Alejo Carpentier and certain steps

Monday, November 22nd, 2004

The master and his translator at work on two visions of time and space

But what lay beneath us was even worse than the products of the shade. Under the water great riddled leaves waved like dominoes of ocher velvet, lures and traps. On the surface floated clusters of dirty bubbles, varnished over by reddish pollen, which a passing fin sent drifting off into the eddy of a pool with the wavering motion of a sea cucumber. A kind of thick opalescent gauze hung over the opening of a rock teeming with hidden life. A silent war was going on in those depths bristling with hairy talons, where everything seemed a slimy tangle of snakes. Strange clicking noices, sudden ripples, the plash of waters told of the the rush of invisible beings leaving behind them a wake of murky decay. One felt the presence of rampant fauna, of the primeval slime, of the green fermentation beneath the dark waters, which gave off a sour reek like a mud of vinegar and carrion, over whose oily surface moved insects made to walk on the water: chinch-bugs, white fleas, high-jointed flies, tiny mosquitoes that were hardly more than shimmering dots in the green light, for the green, shot through by an occasional ray of sun, was so intense that the light as it filtered through the leaves had the color of moss dyed the hue of the swamp-bottoms as it sought the roots of the plants. (160-161)

and

Each plateau had its own morphology, consisting of groins, sheer drops, straight or broken edges. The one not adorned with the incarnation of an obelisk or a basalt headland had a flanking terrace, beveled edges, sharp angles, or was crowned by strange stone markers resembling the figures in a procession. Suddenly, in contrast to this severity, a stone arabesque, some geographical flight of fancy, conspired with the water to give a touch of movement to this land of the unmovable. A mountain of reddish granite poured seven yellow cascades over the battlements of its crowning cornice. Or a river hurled itself into space and became a rainbow on the cutback stairway of petrified trees. The foam of a river boiled over enormous natural arches with deafening echo before it divided and fell into a series of pools emptying into one another. One sensed that overhead, at the summit, in this series of stairsteps to the moon, there were lakes, neighbors to the clouds, whose virgin waters had never been profaned by human eye.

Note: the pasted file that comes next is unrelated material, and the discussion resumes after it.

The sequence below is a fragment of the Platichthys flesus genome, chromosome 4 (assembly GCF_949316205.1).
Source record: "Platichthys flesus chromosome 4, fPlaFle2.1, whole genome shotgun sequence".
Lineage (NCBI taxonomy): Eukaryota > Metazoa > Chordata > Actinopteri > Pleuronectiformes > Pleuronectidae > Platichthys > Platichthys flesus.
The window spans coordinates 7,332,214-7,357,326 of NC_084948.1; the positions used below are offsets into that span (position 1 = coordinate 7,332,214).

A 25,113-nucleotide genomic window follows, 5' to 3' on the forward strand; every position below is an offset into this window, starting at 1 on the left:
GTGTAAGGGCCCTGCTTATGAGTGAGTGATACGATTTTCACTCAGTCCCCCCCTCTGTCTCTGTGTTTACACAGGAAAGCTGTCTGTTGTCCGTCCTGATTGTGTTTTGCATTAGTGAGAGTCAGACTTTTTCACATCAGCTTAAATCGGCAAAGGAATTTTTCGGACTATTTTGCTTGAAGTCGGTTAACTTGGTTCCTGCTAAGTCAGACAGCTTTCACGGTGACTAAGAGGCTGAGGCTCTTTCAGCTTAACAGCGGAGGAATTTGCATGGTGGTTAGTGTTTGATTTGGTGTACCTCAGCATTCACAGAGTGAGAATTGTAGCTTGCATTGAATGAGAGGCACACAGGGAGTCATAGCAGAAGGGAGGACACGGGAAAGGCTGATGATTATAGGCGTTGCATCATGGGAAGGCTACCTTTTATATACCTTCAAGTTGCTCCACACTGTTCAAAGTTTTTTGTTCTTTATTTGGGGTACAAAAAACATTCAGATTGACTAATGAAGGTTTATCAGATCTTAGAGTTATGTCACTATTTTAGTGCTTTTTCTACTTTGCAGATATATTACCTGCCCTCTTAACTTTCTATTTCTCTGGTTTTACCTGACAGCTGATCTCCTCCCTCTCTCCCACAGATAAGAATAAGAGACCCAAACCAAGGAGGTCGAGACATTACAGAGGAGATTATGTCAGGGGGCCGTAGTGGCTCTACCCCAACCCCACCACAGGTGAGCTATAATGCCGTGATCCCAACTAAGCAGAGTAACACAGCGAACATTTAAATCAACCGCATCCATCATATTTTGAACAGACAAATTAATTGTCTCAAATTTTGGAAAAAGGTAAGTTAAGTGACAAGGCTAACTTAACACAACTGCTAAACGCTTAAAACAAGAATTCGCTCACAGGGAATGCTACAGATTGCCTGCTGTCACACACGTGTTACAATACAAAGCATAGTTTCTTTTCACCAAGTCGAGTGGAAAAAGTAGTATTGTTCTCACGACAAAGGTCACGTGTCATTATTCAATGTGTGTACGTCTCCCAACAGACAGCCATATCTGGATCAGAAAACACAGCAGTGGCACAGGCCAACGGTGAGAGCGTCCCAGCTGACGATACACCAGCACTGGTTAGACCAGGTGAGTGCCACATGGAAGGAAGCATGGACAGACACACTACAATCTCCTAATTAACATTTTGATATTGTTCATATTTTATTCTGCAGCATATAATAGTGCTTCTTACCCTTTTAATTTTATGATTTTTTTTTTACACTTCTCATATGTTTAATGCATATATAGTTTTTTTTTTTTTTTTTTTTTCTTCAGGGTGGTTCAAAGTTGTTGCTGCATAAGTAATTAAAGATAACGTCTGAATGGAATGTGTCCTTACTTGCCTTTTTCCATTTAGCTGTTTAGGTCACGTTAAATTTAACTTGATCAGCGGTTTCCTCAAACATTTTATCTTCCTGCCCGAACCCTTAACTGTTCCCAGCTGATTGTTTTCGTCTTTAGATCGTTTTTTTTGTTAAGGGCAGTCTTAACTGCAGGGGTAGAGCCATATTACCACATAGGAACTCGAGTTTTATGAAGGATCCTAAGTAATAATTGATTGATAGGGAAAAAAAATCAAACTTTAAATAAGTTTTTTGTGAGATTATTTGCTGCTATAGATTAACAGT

There were morning hoarfrost, icy depths, opalescent banks, and hollows filled with the night before twilight. There were monoliths poised on the edge of peaks, needles, crosses, cracks that breathed forth mists; wrinkled crags that were like congealed lava–meteors, perhaps, fallen from another planet. We were overawed by the display of these opera magna, the plurality of the profiles, the scope of the shadows, the immensity of the esplanades. We felt like intruders who at any moment might be cast out of a forbidden kingdom. What lay before our eyes was the world that existed before man. (186)

Carpentier’s description has an incredible momentum and sense of disciplined precision. This is rock-hard control, image to image. The Lost Steps, from start to finish, is a lesson in narrative relentlessness.

This is Carpentier’s “unexpected richness of reality,” his realization of the “Baroque as human constant,” his “proliferating nuclei.” What strikes me in the novel is the way Carpentier lays the language over even the roughest of things like gold or silver foil, brushing it into the creases, molding it into the folds.


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